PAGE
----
By Oliver Teves, AP
MANILA, Philippines–A fire in the engine room crippled a luxury cruise liner with 1,000 people aboard, leaving it adrift far from shore in waters south of the Philippines, officials said Saturday. Five crew members were injured before the fire was put out, one of them seriously in need of hospital care. No one among the 590 passengers was hurt, the ship’s company said, and the ship’s captain reported that the situation was under control. A tugboat and Philippine navy and coast guard vessels were headed to the stricken Azamara Quest as the crew tried to repair the engines. The rescue boats were expected to arrive in the evening, but it was unclear when the tugboat would arrive. The stricken ship was drifting in the Sulu Sea about 130 kilometers (70 nautical miles) south of the Philippines’ Tubbataha Reef, Philippine coast guard spokesman Lt. Cmdr. Algier Ricafrente said. The Sulu Sea lies between the Philippines and the island of Borneo, which is divided between Malaysia and Indonesia. It was the latest in a series of accidents hitting luxury cruise liners since January, when the Costa Concordia capsized off the coast of Italy, killing 32 people.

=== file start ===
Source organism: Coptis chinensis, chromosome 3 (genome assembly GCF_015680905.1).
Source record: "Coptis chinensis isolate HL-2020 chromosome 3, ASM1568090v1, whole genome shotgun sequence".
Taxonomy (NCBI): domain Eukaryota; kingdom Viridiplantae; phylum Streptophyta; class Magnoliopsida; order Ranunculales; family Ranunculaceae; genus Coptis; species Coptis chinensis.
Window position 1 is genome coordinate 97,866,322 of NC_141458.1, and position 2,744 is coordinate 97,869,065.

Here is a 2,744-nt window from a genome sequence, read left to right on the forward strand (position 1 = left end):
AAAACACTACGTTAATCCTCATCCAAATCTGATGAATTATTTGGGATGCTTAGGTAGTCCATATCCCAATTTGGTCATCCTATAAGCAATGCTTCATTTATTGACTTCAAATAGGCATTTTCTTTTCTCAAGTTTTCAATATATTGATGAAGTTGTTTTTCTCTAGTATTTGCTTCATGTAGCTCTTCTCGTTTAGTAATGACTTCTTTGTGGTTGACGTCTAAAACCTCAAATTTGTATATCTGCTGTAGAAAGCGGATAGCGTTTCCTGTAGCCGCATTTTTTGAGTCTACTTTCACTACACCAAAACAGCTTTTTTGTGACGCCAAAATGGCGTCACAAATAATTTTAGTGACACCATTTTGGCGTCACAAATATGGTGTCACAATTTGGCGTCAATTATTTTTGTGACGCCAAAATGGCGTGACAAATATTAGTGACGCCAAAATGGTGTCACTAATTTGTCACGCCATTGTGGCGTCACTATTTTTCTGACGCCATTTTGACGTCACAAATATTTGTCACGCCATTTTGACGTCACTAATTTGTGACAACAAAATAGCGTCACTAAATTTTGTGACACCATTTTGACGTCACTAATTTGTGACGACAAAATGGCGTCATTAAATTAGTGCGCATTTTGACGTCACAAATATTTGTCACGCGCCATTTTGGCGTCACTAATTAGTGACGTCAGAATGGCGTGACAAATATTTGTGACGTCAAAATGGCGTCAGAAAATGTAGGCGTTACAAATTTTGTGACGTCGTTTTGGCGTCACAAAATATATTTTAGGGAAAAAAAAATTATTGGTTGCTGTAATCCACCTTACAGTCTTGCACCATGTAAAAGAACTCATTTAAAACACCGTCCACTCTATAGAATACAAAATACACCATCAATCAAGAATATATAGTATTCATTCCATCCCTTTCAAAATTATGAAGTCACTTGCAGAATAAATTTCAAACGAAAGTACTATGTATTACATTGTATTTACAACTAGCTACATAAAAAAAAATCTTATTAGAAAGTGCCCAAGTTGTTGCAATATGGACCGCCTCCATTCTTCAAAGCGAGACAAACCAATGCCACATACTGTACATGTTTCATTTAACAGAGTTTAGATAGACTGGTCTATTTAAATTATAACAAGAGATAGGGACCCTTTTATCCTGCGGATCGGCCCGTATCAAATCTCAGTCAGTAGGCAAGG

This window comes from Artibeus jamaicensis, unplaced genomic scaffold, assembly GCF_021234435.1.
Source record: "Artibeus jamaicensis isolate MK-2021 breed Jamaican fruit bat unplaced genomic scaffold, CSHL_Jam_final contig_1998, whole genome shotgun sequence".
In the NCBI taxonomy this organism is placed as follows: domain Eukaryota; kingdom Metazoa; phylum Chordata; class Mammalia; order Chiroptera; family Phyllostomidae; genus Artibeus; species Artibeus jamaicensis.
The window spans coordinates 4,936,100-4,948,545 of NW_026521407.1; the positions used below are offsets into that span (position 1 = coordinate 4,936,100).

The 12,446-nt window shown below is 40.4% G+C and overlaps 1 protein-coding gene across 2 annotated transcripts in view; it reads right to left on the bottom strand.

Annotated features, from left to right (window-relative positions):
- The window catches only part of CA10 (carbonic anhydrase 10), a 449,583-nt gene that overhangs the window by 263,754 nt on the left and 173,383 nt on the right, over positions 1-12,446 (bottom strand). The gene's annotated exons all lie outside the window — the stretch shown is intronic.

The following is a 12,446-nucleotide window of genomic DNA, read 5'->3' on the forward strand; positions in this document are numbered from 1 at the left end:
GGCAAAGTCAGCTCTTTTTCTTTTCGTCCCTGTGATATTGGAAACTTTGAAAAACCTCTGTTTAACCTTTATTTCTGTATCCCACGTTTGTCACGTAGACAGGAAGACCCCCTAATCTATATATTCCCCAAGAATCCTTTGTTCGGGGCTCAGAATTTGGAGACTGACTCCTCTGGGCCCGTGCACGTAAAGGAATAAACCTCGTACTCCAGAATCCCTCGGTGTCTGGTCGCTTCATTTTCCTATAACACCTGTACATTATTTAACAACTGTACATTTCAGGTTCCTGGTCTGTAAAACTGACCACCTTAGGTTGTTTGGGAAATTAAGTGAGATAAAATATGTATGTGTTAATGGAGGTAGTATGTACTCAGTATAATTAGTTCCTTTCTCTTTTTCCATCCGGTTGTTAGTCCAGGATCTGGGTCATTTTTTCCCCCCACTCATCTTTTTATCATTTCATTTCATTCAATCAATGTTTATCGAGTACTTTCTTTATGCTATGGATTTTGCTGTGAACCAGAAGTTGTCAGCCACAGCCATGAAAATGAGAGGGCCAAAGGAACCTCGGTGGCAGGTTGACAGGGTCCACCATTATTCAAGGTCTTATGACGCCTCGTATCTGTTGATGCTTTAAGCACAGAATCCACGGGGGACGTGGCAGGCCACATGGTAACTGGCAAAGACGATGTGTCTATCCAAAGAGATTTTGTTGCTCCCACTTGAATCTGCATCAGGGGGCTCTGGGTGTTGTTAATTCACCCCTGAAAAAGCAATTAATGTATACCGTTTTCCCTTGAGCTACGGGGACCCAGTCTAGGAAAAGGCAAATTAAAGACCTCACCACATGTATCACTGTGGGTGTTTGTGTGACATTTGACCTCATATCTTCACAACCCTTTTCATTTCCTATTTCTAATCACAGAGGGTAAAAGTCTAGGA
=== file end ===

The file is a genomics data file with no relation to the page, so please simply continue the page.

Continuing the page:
The Azamara Quest has 411 crew members. Operator Azamara Club Cruises is part of Royal Caribbean Cruises Ltd. The vessel left Hong Kong on Monday for what was supposed to be a 17-day Southeast Asian cruise. The ship made port call in Manila and left for Sandakan, Malaysia, Thursday and was scheduled to make several stops in Indonesia, before arriving in Singapore on April 12. The cruise ship left Manila on Thursday and was at sea when the fire broke out Friday night. The flames engulfed one of the ship’s engine rooms but were quickly extinguished, Azamara Club Cruises said in a statement. Five crew suffered smoke inhalation, including one who was seriously injured and needed hospital care. Ricafrente said that the ship was in contact via email. The ship’s captain, Leif Karlsson, emailed the coast guard, saying that assistance was no longer necessary as a tugboat was on its way, he said. “The situation (is) under control and we are in the (process) to restore the power and propulsion to continue our voyage to Sandakan” in Malaysia, Karlsson said in one of several emails seen by The Associated Press. The ship’s senior physician, Oliver Gilles, said that the crew member who was in serious condition suffered from “prolonged heat and smoke exposure” but no burns and was “unstable”.